They’re particularly useful for businesses with large order volumes, as they allow them to quickly fulfil orders with minimal labour costs. Warehouse automation offers better inventory control, as robots can quickly identify and pick items without manual intervention.
At this moment, most large companies like Amazon, Coca-Cola, Walmart, and PepsiCo can afford to invest in a smart warehouse. But as technology becomes more accessible, most private, public, and dropshipping warehouses will eventually benefit from warehouse automation.
Many eCommerce business owners use their own garages as eCommerce warehouses. Reasons for this include:
- Warehousing is too expensive to justify the costs.
- The business is too small to require a warehouse.
- The business doesn’t have an extensive inventory.
- The owner creates limited edition product runs and doesn’t have a consistent inventory.
Many small business owners don’t know that they could outsource their warehousing for a relatively low cost, depending on the size and complexity of their operations.
Using a garage for eCommerce warehousing is usually only effective if the business has limited inventory, or if it doesn’t need to ship items quickly. In any other case, outsourcing to an experienced 3PL is likely a better choice.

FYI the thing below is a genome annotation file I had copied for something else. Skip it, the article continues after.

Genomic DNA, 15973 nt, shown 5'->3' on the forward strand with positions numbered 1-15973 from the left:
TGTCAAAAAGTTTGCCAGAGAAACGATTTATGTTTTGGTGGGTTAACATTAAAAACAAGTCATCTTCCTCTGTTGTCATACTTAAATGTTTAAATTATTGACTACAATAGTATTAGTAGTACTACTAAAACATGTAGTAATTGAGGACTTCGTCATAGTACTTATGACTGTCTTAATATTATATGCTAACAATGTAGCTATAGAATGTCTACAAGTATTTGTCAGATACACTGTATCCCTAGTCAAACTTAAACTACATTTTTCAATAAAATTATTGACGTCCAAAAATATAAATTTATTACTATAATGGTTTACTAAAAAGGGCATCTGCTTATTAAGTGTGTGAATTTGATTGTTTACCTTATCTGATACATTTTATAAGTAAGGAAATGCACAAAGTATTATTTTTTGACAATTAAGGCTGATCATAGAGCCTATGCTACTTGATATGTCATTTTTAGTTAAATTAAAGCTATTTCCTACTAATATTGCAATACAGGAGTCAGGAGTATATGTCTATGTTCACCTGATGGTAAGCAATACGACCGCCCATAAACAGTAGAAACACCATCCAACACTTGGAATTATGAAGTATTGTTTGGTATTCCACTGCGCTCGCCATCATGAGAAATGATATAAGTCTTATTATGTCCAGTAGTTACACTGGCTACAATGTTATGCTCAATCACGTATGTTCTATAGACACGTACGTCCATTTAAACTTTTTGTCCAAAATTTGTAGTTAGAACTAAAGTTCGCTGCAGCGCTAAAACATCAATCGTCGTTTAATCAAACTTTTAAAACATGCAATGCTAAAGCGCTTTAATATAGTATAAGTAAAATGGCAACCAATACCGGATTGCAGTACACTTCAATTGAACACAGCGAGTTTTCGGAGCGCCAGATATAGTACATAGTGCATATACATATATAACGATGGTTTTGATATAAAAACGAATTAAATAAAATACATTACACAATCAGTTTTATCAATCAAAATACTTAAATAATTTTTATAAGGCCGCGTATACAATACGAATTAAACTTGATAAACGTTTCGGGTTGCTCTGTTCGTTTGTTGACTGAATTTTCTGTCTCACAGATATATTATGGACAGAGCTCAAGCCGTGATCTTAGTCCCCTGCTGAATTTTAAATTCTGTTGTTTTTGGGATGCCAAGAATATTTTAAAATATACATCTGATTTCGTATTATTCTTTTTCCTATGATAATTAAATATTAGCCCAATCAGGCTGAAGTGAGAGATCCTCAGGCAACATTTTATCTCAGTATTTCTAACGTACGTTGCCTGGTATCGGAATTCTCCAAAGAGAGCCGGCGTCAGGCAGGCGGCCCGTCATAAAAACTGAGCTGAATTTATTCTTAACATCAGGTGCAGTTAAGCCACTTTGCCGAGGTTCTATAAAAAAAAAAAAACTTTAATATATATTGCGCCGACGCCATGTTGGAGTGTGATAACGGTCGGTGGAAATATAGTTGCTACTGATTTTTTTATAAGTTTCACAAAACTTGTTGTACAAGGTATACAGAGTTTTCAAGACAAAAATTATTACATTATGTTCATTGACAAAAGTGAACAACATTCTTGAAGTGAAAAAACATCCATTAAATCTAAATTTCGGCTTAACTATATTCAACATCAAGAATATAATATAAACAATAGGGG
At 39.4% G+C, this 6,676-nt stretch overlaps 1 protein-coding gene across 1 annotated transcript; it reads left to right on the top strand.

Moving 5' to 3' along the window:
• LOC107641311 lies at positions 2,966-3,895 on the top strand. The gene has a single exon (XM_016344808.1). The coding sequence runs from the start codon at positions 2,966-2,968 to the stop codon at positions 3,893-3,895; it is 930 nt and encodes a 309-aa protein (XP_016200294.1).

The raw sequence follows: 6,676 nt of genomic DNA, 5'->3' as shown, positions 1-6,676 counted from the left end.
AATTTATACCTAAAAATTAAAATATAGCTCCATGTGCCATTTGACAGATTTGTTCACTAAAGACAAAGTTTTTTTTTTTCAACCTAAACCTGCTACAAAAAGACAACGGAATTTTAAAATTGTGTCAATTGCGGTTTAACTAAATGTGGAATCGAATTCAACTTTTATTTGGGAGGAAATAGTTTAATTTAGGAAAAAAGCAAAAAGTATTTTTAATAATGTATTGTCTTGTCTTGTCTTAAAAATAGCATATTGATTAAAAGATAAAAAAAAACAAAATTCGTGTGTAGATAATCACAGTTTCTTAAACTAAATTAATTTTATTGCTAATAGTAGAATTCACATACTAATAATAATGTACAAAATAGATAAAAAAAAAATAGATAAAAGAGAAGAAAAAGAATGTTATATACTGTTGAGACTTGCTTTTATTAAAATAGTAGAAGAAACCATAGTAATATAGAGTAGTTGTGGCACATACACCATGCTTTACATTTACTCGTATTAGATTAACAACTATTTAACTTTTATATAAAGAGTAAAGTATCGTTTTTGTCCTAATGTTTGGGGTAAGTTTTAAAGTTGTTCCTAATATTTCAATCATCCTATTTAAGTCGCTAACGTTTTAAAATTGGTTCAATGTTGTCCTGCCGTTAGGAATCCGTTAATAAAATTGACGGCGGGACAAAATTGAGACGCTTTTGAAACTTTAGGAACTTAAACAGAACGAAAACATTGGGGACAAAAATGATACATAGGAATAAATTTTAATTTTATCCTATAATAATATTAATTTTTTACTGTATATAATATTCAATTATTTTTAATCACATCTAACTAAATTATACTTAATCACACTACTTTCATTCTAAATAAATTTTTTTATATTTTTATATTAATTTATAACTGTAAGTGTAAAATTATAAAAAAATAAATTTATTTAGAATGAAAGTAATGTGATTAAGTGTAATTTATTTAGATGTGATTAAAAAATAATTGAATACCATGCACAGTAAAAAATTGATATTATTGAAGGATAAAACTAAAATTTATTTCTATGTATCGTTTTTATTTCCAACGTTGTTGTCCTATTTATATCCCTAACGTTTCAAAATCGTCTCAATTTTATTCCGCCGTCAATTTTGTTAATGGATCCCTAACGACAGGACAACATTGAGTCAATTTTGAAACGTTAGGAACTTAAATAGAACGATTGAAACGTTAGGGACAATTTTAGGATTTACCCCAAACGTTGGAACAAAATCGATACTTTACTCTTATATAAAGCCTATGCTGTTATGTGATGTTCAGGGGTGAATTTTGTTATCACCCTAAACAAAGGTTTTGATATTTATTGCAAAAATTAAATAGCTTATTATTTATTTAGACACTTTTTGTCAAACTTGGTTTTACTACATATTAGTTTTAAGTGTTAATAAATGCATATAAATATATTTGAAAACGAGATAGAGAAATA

5 Reasons to Warehouse Your Products
Small or large, warehousing positively impacts eCommerce businesses. Here are five reasons why you should consider warehousing your products:
1. Faster, more reliable delivery.
Customers expect faster delivery times and reliable service thanks to the Amazon effect. Providing a faster and more reliable delivery can be a major competitive advantage for your business and customer experience.
For this reason, it is also best to distribute your product across multiple warehouse locations across whichever country you market, sell, and ship to—especially if it’s a larger country (e.g., the USA).
2. Better control over inventory.